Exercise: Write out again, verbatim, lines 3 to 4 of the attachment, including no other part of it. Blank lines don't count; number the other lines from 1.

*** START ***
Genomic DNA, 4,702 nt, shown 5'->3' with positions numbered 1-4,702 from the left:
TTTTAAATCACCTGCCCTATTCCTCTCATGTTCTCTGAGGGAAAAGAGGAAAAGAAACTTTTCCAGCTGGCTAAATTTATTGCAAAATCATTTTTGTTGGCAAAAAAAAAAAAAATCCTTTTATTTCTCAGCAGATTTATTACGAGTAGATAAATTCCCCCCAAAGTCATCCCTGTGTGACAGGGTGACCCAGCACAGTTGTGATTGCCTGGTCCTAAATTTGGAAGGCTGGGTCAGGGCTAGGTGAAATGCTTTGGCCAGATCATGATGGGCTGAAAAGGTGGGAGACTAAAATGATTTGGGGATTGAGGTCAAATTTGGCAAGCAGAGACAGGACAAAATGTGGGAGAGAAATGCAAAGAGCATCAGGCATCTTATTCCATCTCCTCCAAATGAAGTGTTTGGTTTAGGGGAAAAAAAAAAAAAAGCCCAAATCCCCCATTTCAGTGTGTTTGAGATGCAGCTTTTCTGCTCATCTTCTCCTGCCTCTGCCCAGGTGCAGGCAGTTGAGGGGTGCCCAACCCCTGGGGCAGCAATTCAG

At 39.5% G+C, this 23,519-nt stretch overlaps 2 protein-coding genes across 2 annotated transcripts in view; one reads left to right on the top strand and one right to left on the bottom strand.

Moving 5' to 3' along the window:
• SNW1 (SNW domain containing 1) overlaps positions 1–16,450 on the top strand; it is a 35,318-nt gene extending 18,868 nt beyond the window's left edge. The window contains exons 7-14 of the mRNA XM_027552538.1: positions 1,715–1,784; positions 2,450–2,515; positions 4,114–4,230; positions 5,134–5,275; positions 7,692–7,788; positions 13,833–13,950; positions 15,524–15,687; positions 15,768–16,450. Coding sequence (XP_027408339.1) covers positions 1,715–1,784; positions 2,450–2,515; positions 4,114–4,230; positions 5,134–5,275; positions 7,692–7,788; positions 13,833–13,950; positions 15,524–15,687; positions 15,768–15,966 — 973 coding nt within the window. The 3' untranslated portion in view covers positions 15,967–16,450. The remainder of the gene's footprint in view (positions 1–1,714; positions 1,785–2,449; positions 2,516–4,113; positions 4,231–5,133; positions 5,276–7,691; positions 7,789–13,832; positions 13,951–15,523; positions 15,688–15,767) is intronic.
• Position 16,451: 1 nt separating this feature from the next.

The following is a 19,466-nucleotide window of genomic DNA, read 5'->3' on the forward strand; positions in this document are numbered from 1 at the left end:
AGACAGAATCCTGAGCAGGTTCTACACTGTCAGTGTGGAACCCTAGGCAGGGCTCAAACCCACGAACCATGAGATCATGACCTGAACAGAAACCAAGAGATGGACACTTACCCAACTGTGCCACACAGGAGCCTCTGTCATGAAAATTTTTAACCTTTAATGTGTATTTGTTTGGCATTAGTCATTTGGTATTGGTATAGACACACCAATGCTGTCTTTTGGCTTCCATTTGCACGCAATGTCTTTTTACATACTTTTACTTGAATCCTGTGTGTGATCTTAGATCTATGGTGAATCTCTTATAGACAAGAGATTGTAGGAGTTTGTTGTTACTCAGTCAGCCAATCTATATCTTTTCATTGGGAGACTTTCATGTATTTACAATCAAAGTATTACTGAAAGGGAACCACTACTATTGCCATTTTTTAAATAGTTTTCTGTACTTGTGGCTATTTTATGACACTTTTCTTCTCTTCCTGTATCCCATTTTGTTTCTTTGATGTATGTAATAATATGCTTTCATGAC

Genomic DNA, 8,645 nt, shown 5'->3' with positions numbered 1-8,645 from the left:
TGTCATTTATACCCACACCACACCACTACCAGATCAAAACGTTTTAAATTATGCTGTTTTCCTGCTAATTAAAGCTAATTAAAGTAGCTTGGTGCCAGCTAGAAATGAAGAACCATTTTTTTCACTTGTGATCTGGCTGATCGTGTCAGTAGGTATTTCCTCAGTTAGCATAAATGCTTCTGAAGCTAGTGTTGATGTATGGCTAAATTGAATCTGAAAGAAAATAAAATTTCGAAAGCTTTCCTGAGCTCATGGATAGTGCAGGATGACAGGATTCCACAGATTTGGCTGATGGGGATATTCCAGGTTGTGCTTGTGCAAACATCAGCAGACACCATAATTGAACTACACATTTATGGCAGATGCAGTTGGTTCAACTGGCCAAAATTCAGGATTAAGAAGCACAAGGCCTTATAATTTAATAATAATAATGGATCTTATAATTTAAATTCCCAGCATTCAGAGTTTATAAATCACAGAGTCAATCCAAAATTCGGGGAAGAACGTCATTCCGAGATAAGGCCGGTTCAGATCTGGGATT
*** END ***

At 39.5% G+C, this 23,519-nt stretch overlaps 2 protein-coding genes across 2 annotated transcripts in view; one reads left to right on the top strand and one right to left on the bottom strand.

Moving 5' to 3' along the window: